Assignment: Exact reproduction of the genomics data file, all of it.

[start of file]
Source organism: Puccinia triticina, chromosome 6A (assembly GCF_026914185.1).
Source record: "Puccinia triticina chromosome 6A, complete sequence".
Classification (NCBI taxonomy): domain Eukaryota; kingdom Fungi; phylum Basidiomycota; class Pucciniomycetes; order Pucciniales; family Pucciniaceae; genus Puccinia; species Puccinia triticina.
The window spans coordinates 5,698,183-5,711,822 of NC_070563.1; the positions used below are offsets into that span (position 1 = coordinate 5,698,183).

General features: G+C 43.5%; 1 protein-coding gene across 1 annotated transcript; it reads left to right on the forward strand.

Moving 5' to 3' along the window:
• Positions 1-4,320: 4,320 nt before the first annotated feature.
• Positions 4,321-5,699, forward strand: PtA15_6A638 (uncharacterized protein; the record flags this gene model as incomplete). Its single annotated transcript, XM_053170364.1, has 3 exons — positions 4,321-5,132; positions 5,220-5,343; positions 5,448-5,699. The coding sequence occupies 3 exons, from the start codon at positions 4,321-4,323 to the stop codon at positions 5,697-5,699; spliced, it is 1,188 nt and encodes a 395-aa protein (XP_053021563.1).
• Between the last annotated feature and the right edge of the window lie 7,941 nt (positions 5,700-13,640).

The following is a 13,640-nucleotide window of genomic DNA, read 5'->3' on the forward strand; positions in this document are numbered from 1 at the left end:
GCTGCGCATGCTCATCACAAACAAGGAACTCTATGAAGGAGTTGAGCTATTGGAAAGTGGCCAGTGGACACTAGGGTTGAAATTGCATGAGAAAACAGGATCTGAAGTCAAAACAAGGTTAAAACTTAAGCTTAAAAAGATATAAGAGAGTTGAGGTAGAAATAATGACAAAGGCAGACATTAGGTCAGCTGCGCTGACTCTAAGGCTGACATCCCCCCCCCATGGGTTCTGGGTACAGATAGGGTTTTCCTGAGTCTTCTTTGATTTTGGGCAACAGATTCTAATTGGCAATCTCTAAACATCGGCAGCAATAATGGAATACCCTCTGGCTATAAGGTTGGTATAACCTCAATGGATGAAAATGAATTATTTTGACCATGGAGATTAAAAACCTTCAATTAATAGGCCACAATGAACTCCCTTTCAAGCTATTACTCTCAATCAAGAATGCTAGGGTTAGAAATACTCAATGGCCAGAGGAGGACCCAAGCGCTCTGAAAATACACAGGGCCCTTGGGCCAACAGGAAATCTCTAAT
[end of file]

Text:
Source organism: Puccinia triticina, chromosome 6A (assembly GCF_026914185.1).
Source record: "Puccinia triticina chromosome 6A, complete sequence".
Classification (NCBI taxonomy): domain Eukaryota; kingdom Fungi; phylum Basidiomycota; class Pucciniomycetes; order Pucciniales; family Pucciniaceae; genus Puccinia; species Puccinia triticina.
The window spans coordinates 5,698,183-5,711,822 of NC_070563.1; the positions used below are offsets into that span (position 1 = coordinate 5,698,183).

General features: G+C 43.5%; 1 protein-coding gene across 1 annotated transcript; it reads left to right on the forward strand.

Moving 5' to 3' along the window:
• Positions 1-4,320: 4,320 nt before the first annotated feature.
• Positions 4,321-5,699, forward strand: PtA15_6A638 (uncharacterized protein; the record flags this gene model as incomplete). Its single annotated transcript, XM_053170364.1, has 3 exons — positions 4,321-5,132; positions 5,220-5,343; positions 5,448-5,699. The coding sequence occupies 3 exons, from the start codon at positions 4,321-4,323 to the stop codon at positions 5,697-5,699; spliced, it is 1,188 nt and encodes a 395-aa protein (XP_053021563.1).
• Between the last annotated feature and the right edge of the window lie 7,941 nt (positions 5,700-13,640).

The following is a 13,640-nucleotide window of genomic DNA, read 5'->3' on the forward strand; positions in this document are numbered from 1 at the left end:
GCTGCGCATGCTCATCACAAACAAGGAACTCTATGAAGGAGTTGAGCTATTGGAAAGTGGCCAGTGGACACTAGGGTTGAAATTGCATGAGAAAACAGGATCTGAAGTCAAAACAAGGTTAAAACTTAAGCTTAAAAAGATATAAGAGAGTTGAGGTAGAAATAATGACAAAGGCAGACATTAGGTCAGCTGCGCTGACTCTAAGGCTGACATCCCCCCCCCATGGGTTCTGGGTACAGATAGGGTTTTCCTGAGTCTTCTTTGATTTTGGGCAACAGATTCTAATTGGCAATCTCTAAACATCGGCAGCAATAATGGAATACCCTCTGGCTATAAGGTTGGTATAACCTCAATGGATGAAAATGAATTATTTTGACCATGGAGATTAAAAACCTTCAATTAATAGGCCACAATGAACTCCCTTTCAAGCTATTACTCTCAATCAAGAATGCTAGGGTTAGAAATACTCAATGGCCAGAGGAGGACCCAAGCGCTCTGAAAATACACAGGGCCCTTGGGCCAACAGGAAATCTCTAAT